Studio Musings

Monday, February 13, 2012

Photographing Bead Work Outside the studio

Faux-stone vinyl floor tiles
The past couple of months I've started volunteering again as the meeting photographer for the Seedbeaders' group.  I'd done some photography for them last spring, but wasn't happy with the results.  It was pretty ad hoc; I had my camera, but the indoor lighting is poor for photography - my OTT light too bright, the overhead lights too dim.  Worse, the shiny green and brown folding tables simply don't make good backgrounds, and the grey of my beading mat wasn't much better.  
Looking for a better solution for the December meeting, I brought two thin slabs of stone and set up right outside the door.  I've discovered that Seattle winter weather tends to provide almost perfect photography conditions when it's not actively raining - bright, diffused light - just like a photographers light box!  Chilly, but surprisingly bright.  

While the photos pleased me, the idea of dragging the heavy stones to and from each meeting didn't.  Sorting through the random stuff in my basement in a recent stab at spring cleaning, I happened upon several faux-stone, matte-finish vinyl floor tiles.  I have no idea why I bought them originally, but I brought them with me to January's meeting along with the stones and used them as my new backgrounds. 

Octopus pendant by Tammy Mickelson with faux stone background
Freeform Bracelet by Jennifer Porter with faux stone background
The images in my earlier post, Ongoing Inspiration, also use these faux-stone backgrounds.  Needless to say, I will be using them again.  And I'm tempted to see what other options they might have in faux-stone vinyl the next time I swing by the hardware store.  Only downside - the flat tiles don't work well for photographing pieces on a display.   

Red Beaded necklace by Theresa Cleary - flat definitely works better

Then there's the camera.  Last fall I splurged and upgraded to the latest iPhone (4S).  One of my reasons/excuses I used to justify the purchase was the phone's camera.  And I have to say, I am impressed.  More and more of the photos I've included on my blog over the past few months I took with my iPhone, including the macros.  With 8 megapixels, the camera has more than enough resolution for at least 90% of my needs.  I'm not getting rid of my Olympus, but my iPhone has definitely become my best friend for blogging photos.  Arstechnica did an interesting four-part article comparing the 4S to several DSLRs with shots in several different lighting situations.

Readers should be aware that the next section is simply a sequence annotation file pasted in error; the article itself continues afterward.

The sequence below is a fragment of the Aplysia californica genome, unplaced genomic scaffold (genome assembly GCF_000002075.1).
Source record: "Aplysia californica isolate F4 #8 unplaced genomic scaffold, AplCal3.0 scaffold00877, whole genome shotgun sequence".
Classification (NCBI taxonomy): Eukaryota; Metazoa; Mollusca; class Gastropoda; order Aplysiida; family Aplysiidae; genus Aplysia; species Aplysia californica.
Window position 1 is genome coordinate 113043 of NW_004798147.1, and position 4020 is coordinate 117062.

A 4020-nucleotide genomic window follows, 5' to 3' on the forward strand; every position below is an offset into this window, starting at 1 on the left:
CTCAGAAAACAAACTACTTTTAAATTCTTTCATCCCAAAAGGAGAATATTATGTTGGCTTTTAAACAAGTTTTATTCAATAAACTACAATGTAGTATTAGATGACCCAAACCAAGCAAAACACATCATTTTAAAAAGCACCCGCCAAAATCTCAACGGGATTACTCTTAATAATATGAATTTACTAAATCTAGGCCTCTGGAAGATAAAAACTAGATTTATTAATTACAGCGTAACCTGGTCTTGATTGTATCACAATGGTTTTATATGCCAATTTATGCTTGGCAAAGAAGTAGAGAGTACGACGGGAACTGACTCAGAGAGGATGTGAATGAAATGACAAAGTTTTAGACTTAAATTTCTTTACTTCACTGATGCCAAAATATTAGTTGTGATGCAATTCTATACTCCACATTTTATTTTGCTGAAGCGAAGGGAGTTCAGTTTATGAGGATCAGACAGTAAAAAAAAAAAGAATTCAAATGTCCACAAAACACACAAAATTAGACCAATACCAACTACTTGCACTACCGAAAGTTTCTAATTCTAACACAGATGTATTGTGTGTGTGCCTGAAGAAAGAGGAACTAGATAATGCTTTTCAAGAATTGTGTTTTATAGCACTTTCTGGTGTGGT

I did my own comparison in December, using both of my cameras to photograph the pieces for the Bello Modo challenge (fyi - I sent them three images for each entry, one with numbers for the judging and they chose which to post for each piece).  Which images I liked best turned out to be far more a question of composition than anything else, though color can differ between the two based on lighting.  For the January meeting, I just brought my iPhone (which is what I used for the pictures above).

Comparing Cameras. left: iPhone, right: Olympus. Points Unknown by Karen Williams
Its camera is quite forgiving with less than ideal lighting and unsteady hands (or earrings swaying slightly in the breeze).  And the tap focus is a wonderful advantage with macro photography, giving me incredible flexibility.  The only time I've had trouble is in trying to photograph lacy or very small objects against an open background, such as when I tried hanging my lacework leaf earrings from a tree branch with empty space as the background.  The phone's lens couldn't seem to focus on the earrings and instead focused on random objects in the background instead, no matter how often I tapped on the earrings in the screen.  It focused through the openings in the earrings like looking through a chain link fence.  The same earrings laid against as solid stone background photographed without any problems.  

My favorite part, though?  It means it's one less thing I need to carry around with me every day. Which is particularly helpful as my best friend teases me about carrying the world around in my backpack.


  1. Karen, that is a great tip on the faux tiles. I had my hubs purchase a 16X16 tile for me to make photos on, and to roll clay on, try the torch on, etc.... So if I mess it up, now I know the inexpensive fix for it! One day I may get an Iphone.....but until then, I have loved the results I get from my new Canon. Have an awesome day!

  2. Wow! I'm thrilled by this idea. The day job is at a home improvement warehouse and I've got such a selection. I can select and buy a variety for only about a dollar each! Thank you!

  3. Shirley - I have one of those large ceramic tiles in my studio too! They are so incredibly versatile. The faux-stone tiles are far less versatile, but they are definitely portable. And as Carol points out, they're quite inexpensive, so I thought it a suggestion worth passing along. :)